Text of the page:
c) The official was suspended pending investigations into allegations of misconduct against him. Allegations of misconduct were investigated and led to the issuing of disciplinary charges against the official. Disciplinary enquiry was conducted in the months of September, October and November respectively.

d) There is no current expenditure as the suspension was resolved.

e) Suspension was resolved on 13 December 2019 following conclusion of a disciplinary enquiry against the suspended official.

24 June 2022 - NW946

Profile picture: De Freitas, Mr MS

De Freitas, Mr MS to ask the Minister of Tourism

With reference to tourism infrastructure projects (a) in the past three financial years and (b) since 1 April 2021, (i) what total number of projects commenced, but were not completed in each specified month and/or period, (ii)(aa) what and (bb) where were the projects in each month and/or period, (iii)(aa) which projects did not have an environmental impact assessment undertaken and (bb) why not, in each case, and (iv) why were the projects not completed in each month and/or period?

Reply:

a) (1) 2018/19 Refer to Annual Performance Report 2018/19 page 46-51 https://www.tourism.gov.za/AboutNDT/Publications/Department%20of%20Tourism%20Annual%20Report%202018-2019.pdf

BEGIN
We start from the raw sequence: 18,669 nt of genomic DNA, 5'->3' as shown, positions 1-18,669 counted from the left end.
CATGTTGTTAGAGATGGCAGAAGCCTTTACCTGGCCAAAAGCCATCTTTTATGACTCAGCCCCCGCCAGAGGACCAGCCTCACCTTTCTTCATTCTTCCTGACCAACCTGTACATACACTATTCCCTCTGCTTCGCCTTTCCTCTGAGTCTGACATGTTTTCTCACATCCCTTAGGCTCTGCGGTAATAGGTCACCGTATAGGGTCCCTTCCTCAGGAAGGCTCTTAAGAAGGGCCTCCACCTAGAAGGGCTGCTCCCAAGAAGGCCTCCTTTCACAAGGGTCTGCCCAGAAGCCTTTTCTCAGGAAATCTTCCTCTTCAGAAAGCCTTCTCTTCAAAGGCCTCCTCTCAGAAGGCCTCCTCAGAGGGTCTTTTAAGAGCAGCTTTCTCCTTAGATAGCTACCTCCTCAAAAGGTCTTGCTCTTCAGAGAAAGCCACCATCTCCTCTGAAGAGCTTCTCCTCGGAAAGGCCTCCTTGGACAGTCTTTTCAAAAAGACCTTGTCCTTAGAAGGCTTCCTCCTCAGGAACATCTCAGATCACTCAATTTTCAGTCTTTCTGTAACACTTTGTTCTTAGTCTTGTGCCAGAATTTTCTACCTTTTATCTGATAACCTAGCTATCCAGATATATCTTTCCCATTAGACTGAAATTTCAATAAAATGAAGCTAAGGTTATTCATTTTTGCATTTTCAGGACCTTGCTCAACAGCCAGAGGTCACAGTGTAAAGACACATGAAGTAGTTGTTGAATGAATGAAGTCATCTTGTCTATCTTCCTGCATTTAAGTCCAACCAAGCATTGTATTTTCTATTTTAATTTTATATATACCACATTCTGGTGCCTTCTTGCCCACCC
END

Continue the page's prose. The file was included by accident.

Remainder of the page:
(2) 2019/20 Refer to Annual Performance Report 2019/20 page 47-54 https://www.tourism.gov.za/AboutNDT/Publications/Tourism%20Annual%20Report%202019-20.pdf

(3) 2020/21 refer to Annual Performance Report 2020/21 page 34-36

https://www.tourism.gov.za/AboutNDT/Publications/Tourism%20Annual%20Report%2020-21.pdf

b) Since April 2021 the following infrastructure projects are outlined in the Department’s 2021/22 Annual Performance Plan

1. Infrastructure maintenance programme implemented at 19 (nineteen) National Parks:

  1. EC Addo National Park
  2. EC Camdeboo
  3. EC Mountain Zebra
  4. WC Garden Route (Knysna, Wilderness)
  5. EC Tsitsikamma
  6. NC Karoo
  7. FS Golden Gate
  8. NW Marakele
  9. LP Mapungubwe
  10. NC Kgalagadi
  11. NC Augrabies
  12. NC Namakwa
  13. NC Richtersveld
  14. WC Agulhas
  15. WC Bontebok
  16. WC Table Mountain
  17. WC West Coast
  18. WC Tankwa-Karoo
  19. MP Kruger

2. Infrastructure maintenance programme implemented in one state owned asset in all nine Provinces.

Built Environment Professional Service Providers have been appointed and conditional assessments have been completed for sites recommended for inclusion in the provincial maintenance programme.

3. Support the Implementation of Thirty Community-based Tourism Projects: